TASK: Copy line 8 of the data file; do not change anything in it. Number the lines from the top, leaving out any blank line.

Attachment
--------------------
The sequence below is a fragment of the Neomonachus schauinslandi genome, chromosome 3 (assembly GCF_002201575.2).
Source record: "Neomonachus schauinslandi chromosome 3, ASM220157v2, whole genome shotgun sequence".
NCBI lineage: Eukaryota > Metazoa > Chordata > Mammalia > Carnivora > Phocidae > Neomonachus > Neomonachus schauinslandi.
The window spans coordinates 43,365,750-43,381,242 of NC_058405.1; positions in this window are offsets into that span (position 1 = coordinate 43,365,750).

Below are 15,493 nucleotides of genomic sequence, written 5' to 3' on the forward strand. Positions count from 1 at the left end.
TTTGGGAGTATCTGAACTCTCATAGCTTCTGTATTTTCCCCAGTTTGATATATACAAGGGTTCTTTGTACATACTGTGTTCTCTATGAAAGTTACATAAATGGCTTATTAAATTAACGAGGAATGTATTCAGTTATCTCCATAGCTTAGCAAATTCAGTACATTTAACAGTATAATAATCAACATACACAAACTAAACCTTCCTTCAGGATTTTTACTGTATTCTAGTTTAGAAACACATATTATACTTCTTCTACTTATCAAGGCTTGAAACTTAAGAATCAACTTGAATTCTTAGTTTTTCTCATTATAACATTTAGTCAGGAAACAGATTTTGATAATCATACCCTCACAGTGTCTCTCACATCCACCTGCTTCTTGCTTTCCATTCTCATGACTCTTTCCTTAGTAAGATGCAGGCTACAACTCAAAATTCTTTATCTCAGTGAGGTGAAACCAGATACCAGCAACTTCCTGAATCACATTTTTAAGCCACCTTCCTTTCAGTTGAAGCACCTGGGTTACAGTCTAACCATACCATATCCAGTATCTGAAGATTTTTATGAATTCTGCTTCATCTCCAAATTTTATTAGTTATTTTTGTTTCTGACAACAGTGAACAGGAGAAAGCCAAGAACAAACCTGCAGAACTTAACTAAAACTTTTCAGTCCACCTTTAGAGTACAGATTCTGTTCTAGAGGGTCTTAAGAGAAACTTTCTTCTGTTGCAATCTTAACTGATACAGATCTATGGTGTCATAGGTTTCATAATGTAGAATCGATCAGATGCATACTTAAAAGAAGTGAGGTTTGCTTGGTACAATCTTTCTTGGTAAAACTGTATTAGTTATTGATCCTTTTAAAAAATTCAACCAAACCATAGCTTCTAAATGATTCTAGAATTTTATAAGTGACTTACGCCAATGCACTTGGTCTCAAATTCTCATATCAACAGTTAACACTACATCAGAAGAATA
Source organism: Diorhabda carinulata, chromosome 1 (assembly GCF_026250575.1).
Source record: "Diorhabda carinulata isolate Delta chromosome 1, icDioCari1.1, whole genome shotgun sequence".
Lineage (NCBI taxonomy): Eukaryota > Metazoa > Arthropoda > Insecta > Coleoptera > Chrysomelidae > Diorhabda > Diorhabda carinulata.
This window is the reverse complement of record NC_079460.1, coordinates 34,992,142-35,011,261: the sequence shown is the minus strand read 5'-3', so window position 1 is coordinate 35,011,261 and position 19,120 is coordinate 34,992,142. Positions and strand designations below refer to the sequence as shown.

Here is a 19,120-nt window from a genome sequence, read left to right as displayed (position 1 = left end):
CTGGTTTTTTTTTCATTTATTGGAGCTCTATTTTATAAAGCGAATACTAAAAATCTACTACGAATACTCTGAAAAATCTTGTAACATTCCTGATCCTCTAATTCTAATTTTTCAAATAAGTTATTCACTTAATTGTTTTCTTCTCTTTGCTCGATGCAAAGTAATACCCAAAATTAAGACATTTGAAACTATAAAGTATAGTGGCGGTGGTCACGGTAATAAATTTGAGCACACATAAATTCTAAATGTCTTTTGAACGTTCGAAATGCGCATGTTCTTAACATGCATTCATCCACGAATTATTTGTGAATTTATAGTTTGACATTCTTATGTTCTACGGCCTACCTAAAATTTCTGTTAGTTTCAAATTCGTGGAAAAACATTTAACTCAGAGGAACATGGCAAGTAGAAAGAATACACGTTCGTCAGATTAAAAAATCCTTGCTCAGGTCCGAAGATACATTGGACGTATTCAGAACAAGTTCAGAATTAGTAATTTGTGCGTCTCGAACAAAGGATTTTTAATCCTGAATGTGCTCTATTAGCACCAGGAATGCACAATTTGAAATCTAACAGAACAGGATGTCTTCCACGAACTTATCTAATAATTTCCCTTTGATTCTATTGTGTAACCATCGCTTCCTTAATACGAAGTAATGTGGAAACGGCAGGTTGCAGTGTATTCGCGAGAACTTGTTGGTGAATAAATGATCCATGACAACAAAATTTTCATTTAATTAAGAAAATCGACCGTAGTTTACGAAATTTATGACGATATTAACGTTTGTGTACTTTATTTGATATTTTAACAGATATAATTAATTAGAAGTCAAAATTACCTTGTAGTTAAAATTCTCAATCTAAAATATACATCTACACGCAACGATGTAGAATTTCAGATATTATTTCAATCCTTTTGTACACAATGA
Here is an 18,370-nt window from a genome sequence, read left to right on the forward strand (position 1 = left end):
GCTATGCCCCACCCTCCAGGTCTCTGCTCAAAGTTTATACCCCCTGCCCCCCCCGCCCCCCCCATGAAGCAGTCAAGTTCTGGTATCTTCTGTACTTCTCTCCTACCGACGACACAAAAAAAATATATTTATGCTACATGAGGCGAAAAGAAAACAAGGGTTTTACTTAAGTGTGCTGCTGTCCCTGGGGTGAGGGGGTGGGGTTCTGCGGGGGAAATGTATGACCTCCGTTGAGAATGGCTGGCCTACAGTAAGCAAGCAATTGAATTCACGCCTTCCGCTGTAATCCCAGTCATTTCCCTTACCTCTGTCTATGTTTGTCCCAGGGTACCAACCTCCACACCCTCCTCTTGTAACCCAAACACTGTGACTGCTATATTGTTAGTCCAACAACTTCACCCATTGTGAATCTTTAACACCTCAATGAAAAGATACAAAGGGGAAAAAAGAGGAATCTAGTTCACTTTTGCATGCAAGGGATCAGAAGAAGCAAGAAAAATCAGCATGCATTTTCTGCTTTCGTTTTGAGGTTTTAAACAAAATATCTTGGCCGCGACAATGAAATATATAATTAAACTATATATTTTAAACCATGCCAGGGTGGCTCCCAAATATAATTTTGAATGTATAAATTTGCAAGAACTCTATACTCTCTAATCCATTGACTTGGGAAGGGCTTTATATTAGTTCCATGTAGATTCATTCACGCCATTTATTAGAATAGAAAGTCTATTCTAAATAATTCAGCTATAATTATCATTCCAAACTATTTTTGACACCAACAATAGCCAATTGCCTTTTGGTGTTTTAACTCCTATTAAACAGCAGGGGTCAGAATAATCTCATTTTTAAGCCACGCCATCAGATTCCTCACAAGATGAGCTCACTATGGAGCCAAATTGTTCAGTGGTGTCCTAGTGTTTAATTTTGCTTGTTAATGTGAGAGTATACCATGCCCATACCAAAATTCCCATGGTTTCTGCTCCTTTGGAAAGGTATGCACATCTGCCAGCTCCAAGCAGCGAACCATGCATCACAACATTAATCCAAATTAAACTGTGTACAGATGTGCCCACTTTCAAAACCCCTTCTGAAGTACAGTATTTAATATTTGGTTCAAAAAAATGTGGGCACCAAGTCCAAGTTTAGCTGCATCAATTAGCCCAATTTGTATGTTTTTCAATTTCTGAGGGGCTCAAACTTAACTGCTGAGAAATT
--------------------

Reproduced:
Source record: "Diorhabda carinulata isolate Delta chromosome 1, icDioCari1.1, whole genome shotgun sequence".